Retail, industrial and residential projects are under development in El Campo right now with permit requests funneling through a city planner who actually quit a month ago.

That hasn’t stopped Jai McBride from helping, officials say, but it does leave a job opening at the upper end of El Campo’s administration.

“It’s critical,” City Manager Courtney Sladek said, but added it’s not the kind of position the city expects to fill in just days, adding month is more likely.

It’s not optional, either, City Development Corp. of El Campo Executive Director Carolyn Gibson said.

“Planning and economic development go hand-in-hand. A knowledgeable planner is crucial for quality, managed and sustainable growth in our community,” she said. “It’s been a joy to have Jai in the position, she will be sorely missed!”

Large projects like Creekside Apartments are under development, but still have a lot of work to do before the public sees dirt work start in early 2022.

“Still working on designs. Clubhouse is getting enlarged to fit in the amenities the citizens requested on our survey,” TriArc Asset 5 CEO Joseph Bramante told the Leader-News, adding work continues on floor plans as well. “The price of lumber is falling so that’s great as well.”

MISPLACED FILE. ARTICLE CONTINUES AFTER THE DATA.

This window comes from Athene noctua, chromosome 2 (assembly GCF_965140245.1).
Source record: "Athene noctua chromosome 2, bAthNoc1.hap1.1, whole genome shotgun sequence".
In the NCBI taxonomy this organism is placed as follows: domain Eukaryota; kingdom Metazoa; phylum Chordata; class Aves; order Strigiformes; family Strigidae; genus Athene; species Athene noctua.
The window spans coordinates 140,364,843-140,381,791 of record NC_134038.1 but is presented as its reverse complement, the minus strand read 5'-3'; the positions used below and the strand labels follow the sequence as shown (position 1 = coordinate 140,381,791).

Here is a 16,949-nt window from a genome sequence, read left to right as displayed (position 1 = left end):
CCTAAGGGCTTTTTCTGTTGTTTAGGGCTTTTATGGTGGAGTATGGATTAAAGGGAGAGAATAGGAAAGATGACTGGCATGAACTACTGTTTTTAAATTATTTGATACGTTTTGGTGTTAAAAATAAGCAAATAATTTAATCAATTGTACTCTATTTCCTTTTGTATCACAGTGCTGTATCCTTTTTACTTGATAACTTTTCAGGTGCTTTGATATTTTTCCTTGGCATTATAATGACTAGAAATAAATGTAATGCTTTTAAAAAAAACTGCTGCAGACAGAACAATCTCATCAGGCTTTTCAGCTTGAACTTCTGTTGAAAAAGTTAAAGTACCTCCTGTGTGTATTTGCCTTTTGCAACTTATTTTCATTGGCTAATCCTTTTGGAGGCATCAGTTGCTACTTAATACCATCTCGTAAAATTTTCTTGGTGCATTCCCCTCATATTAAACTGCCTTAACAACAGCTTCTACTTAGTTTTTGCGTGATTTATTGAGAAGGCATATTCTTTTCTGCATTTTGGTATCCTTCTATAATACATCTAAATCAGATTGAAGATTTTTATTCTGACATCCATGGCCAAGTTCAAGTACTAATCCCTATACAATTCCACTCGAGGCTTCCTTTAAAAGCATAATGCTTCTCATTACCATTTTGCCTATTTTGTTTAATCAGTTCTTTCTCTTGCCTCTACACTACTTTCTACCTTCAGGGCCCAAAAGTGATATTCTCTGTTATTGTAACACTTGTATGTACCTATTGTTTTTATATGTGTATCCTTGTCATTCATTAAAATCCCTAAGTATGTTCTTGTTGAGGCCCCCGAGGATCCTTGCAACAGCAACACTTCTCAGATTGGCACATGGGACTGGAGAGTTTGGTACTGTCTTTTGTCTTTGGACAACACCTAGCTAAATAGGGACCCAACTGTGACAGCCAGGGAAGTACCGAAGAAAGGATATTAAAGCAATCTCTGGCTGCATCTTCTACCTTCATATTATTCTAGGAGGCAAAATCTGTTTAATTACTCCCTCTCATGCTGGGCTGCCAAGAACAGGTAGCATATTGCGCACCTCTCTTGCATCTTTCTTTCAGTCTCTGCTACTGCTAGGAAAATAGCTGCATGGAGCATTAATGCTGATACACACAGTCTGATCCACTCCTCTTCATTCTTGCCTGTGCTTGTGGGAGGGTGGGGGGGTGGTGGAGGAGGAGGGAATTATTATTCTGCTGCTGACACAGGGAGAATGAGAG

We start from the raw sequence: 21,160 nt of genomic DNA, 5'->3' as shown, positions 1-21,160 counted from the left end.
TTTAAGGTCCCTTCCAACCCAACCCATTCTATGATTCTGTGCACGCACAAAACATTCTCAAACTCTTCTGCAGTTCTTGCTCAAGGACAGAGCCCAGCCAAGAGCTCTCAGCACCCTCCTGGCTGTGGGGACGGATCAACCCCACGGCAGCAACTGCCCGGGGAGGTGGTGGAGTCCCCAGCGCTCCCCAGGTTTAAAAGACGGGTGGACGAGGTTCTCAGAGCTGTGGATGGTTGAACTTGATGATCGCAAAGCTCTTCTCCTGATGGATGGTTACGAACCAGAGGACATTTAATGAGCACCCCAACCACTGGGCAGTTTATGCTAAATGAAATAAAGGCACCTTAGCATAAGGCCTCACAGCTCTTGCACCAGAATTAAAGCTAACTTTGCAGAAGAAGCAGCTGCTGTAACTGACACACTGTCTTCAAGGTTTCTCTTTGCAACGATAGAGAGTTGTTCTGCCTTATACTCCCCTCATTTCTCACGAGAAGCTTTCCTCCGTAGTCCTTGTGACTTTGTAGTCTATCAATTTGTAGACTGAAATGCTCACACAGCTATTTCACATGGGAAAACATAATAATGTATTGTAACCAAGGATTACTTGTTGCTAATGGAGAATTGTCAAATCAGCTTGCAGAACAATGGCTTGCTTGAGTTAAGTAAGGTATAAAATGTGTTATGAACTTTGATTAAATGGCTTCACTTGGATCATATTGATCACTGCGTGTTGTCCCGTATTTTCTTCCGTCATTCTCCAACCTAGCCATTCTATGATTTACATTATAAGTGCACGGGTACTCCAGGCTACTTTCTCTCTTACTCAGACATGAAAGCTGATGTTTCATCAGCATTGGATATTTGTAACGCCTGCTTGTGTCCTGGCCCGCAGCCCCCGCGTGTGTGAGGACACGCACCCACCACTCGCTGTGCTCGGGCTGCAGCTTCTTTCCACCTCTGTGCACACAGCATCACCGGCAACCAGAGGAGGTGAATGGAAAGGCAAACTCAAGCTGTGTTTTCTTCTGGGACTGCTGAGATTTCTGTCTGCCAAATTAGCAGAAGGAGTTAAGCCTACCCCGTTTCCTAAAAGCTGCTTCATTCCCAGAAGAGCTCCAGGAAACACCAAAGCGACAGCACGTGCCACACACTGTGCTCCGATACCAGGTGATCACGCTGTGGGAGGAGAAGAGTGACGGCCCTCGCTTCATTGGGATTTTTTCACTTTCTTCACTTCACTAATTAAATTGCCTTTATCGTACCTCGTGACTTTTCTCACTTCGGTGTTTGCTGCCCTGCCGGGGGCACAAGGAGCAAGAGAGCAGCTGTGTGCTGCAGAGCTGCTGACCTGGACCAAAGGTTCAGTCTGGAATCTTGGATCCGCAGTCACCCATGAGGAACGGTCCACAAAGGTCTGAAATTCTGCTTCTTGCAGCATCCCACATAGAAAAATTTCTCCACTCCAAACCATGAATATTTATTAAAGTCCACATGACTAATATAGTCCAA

The project, Gibson said, is vital for the city and one staff is working with closely.

“We need additional housing badly. Having available housing opportunities will allow us to recruit more workforce candidates from outside of our area.”

The apartments, however, are just one of the plans under development.

No delays have been encountered yet, Gibson said, “because I am still able to work with Jai McBride remotely. She’s been great to work with and very generous with her time when I have a question.”

McBride started with the City of El Campo in November 2018, coming from the City of Pearland with 15 years planning and GIS (Geographic Information System) experience under her proverbial belt.

She left the last day in July to pursue a job in the private sector.

Since the job was posted July 1, the city has received little interest in the position, “Not more than five (applications) received and one qualified,” Personnel Director Rene Garcia said. “Historically, this position has taken considerable time to fill.”

Planning director was the title while McBride held the job, the post is now referred to as the “Director of Development Services” although still focusing on the same efforts both long and short term.

McBride was hired at $85,000 annually with a master’s degree in administration from Southern University and an undergraduate degree from LSU.

She replaced Penny Hornsby, a planning director who took an unspecified medical leave on May 3, 2018 and never returned. The city paid her an unspecified $5,000 settlement as her job officially ended.

Hornsby, who had been on the job about two years, had been paid $65,000 annually.

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